The Wild and Wonderful Whites of West Virginia: Hillbilly Rebel Women vs. Corporate Mass-Murderers
Utopian feminists—the ones who profess that if only women ruled, society would be peaceful—should take a look at the ladies who preside over the violent, pill-snorting, gun-toting, hillbilly White clan in “The Wild and Wonderful Whites of West Virginia.” This riveting, hilarious, disturbing and profound new documentary directed by Julien Nitzberg and produced by Johnny Knoxville of MTV Jackass fame, opened to rave reviews at the Tribeca Film Festival and is now playing in LA and other cities around the country.
I interviewed my old friend Julien on radioSUZY1 last week, as he regaled us with tales of how the living legends that are the White family—outlaws, hellraisers, brawlers, speed freaks, gas huffers, kitchen-tattooed rednecks, robbers, shooters, homicidal maniacs and world-class tap-dancers (there had to be something redeeming about them)—is run by a matriarchy of violent, emasculating and generally all-around law-flouting mothers, grandmothers, sisters and coal miners’ daughters. Yep, even though crazy, charismatic, tap-dancing, knife-wielding Jesco White (star of Julien’s first documentary “Dancing Outlaw”) is the most famous living member of the clan, sister Mamie rules from the center of the White storm like the quintessential Queen of Chaos, while her daughter Mousie virtually rapes her quivering husband upon her release from prison and her niece Kirk brags about stabbing her ex.
So much for the notion that a “return” to matriarchy would ease the violence in the world. That said, we should already have been clued-in by the war-mongering efforts of far more powerful sisters, mothers and grandmothers like Sarah Palin, Hillary Clinton, Condi Rice, Golda Meir, Margaret Thatcher and Lady MacBeth, not to mention ancient Chinese Empress Wu Zetian who is said to have poisoned most of her enemies (so much more ladylike than messy stabbing).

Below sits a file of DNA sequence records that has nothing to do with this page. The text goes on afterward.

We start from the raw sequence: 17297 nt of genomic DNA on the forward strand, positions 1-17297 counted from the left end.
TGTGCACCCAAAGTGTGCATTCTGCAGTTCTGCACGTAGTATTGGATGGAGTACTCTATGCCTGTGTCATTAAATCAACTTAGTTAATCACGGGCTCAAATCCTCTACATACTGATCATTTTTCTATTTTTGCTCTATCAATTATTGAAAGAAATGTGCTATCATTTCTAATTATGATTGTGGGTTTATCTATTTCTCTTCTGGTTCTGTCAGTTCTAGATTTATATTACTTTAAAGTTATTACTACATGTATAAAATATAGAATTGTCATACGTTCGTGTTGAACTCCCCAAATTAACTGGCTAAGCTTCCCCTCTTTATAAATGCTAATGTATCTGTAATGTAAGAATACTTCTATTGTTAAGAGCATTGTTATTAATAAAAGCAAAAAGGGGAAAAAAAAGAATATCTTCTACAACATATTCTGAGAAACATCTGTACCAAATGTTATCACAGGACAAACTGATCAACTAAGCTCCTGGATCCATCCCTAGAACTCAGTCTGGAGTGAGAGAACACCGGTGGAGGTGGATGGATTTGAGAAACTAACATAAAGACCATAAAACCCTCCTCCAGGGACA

It all just goes to show: Men are not from Mars, and women are not from Venus; we’re all from the same homicidal, hell-raising planet Earth, and we’re far more alike, for better and for worse, than we are different.
But the biggest outlaw—and mass murderer—in the “Wild and Wonderful Whites” story isn’t a woman, nor is it a male member of the notorious Boone County, West Virginia clan. It’s a corporation: Massey Energy, the largest coal mining company in Central Appalachia. For centuries, the coal industry has ruled the lives and deaths of the people who inhabit this rural, poverty-stricken area of West Virginia, and for decades “coal” has meant Massey. With corrupt corporate criminals like CEO Don Blankenship (who has financed multiple WV political campaigns in exchange for laws that favor Massey Energy) allowing lethally hazardous working conditions in their mines, it’s no wonder that folks like the Whites find it honorable to flout the law in whatever way they can. That’s not an excuse for a family history of chronic violence, just a hell of a catalyst.
A few months ago, on April 5, 2010, an explosion at the Massey-owned Upper Big Branch mine—the worst mining disaster in over 40 years—killed 29 non-union miners. Now that’s damn emasculating.
Investigators from the U.S. Mine Safety and Health Administration are still searching for the exact cause of the blast, though the MSHA is itself said to be under investigation for accepting bribes. In any event, it appears to have been a methane explosion—largely preventable with proper ventilation. Of course, such a significant safety lapse could easily have been lost in the sauce of the 1100 violations at the Upper Big Branch mine over the past three years, 50 of them in March 2010 for improper methane ventilation and inadequate escape routes.